Many Americans collect Social Security benefits early and face a penalty, but by waiting until their official retirement age, they would receive full benefits.
John Post works hard.
Born during World War II, just before the Baby Boom began, he’s 62 years old and has spent his entire career in education. As a high school administrator, most of his work days start at , and many don’t end until 10 or after a school-related event. He works six days a week and rarely takes a vacation. While he’s in decent health, it’s been a year since triple-bypass surgery and he does his best to eat right and exercise.
But one of these days he’s going to have to retire. A man responsible for educating students for several decades will soon have to call it quits as a high school superintendent. Post hopes to return to the classroom and teach part-time after retirement. Besides teaching, he’s got a whole list of things he would like to do in retirement, and continuing to work and receive extra income is extremely important to him. Mr. Post didn’t consult with a financial planner when thinking about retirement. Thus, he’s always had some sort of a plan, but only a loosely defined one. Now he wants to make sure he doesn’t outlive his retirement income and that means working a bit longer and in the process, avoiding collecting Social Security early. It’s one more reason to seek professional advice when planning for retirement.
The Baby Boomer generation is famous for a lot of things. One could easily argue that people born during the era are some of the most unique individuals that have ever lived. Now, with improved health conditions, an increased standard of living, and major medical advances, people are living longer than ever before. They’re also working longer than ever before. Some are working longer to keep active, others because of the benefits. But many people, Mr. Post included, are working longer to make sure something is left after he’s gone. He’s working as long as he can to avoid using up personal retirement savings and to maximize his Social Security benefits.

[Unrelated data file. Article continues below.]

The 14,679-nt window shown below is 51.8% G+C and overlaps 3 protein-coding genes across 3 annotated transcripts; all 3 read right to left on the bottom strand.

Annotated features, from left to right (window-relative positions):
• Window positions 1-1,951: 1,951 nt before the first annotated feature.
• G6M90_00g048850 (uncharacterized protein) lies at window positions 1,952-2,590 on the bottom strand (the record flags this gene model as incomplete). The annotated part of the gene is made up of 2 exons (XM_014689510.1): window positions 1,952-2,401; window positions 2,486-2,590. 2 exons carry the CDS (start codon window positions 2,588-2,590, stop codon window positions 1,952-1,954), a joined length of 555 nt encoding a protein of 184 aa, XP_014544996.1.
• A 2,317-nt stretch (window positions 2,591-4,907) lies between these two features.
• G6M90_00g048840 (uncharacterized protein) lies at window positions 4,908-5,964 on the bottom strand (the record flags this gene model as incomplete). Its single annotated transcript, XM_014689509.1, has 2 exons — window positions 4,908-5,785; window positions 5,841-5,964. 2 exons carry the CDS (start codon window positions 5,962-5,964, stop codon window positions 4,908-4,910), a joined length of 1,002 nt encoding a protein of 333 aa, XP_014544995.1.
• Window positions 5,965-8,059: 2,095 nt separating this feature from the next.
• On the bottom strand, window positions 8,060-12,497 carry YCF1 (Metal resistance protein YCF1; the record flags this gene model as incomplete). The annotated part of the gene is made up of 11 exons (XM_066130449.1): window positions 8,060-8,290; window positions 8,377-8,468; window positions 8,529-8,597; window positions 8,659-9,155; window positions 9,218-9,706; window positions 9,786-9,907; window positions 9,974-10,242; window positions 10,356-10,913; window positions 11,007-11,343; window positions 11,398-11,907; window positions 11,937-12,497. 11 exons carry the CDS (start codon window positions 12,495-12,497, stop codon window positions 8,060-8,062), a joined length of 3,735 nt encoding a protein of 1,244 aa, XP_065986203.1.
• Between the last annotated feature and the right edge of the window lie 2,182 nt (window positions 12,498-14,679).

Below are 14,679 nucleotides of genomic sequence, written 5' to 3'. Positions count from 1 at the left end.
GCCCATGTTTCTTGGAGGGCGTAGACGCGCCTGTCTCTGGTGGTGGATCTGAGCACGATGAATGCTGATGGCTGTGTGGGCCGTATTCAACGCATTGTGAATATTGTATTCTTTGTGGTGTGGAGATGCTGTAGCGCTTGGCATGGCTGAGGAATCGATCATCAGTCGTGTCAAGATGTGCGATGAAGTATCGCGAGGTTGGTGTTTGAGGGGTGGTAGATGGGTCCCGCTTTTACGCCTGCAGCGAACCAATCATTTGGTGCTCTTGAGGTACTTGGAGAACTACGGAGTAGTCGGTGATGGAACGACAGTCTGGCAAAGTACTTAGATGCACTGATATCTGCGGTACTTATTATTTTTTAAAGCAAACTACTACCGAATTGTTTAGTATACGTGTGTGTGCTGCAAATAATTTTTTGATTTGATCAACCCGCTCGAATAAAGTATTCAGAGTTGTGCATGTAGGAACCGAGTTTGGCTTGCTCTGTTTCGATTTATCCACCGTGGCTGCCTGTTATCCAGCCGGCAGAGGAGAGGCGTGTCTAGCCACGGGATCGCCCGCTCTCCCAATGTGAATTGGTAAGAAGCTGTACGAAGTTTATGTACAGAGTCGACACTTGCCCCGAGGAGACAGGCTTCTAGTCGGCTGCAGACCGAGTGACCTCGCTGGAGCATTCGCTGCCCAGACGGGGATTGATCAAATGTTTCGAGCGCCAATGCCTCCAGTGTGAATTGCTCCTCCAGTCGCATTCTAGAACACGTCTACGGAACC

By drawing Social Security benefits early, (the earliest you’re eligible is age 62), you automatically reduce the amount in benefits you’ll receive for the rest of your life. A majority of Americans take their Social Security benefits early, which means they’re left with less money. Some people are forced to take early retirement due to a lack of planning or situations beyond their control.
The chart below gives some examples provided by the Social Security Calculator at www.ssa.gov
This chart assumes that you were born in 1950 and are currently earning $85,000 a year in income. You can see below how much can be gained by simply waiting a few years.
Retirement Benefit Estimates
Monthly benefit amount
62 and 1 month in 2012
66 in 2016
70 in 2020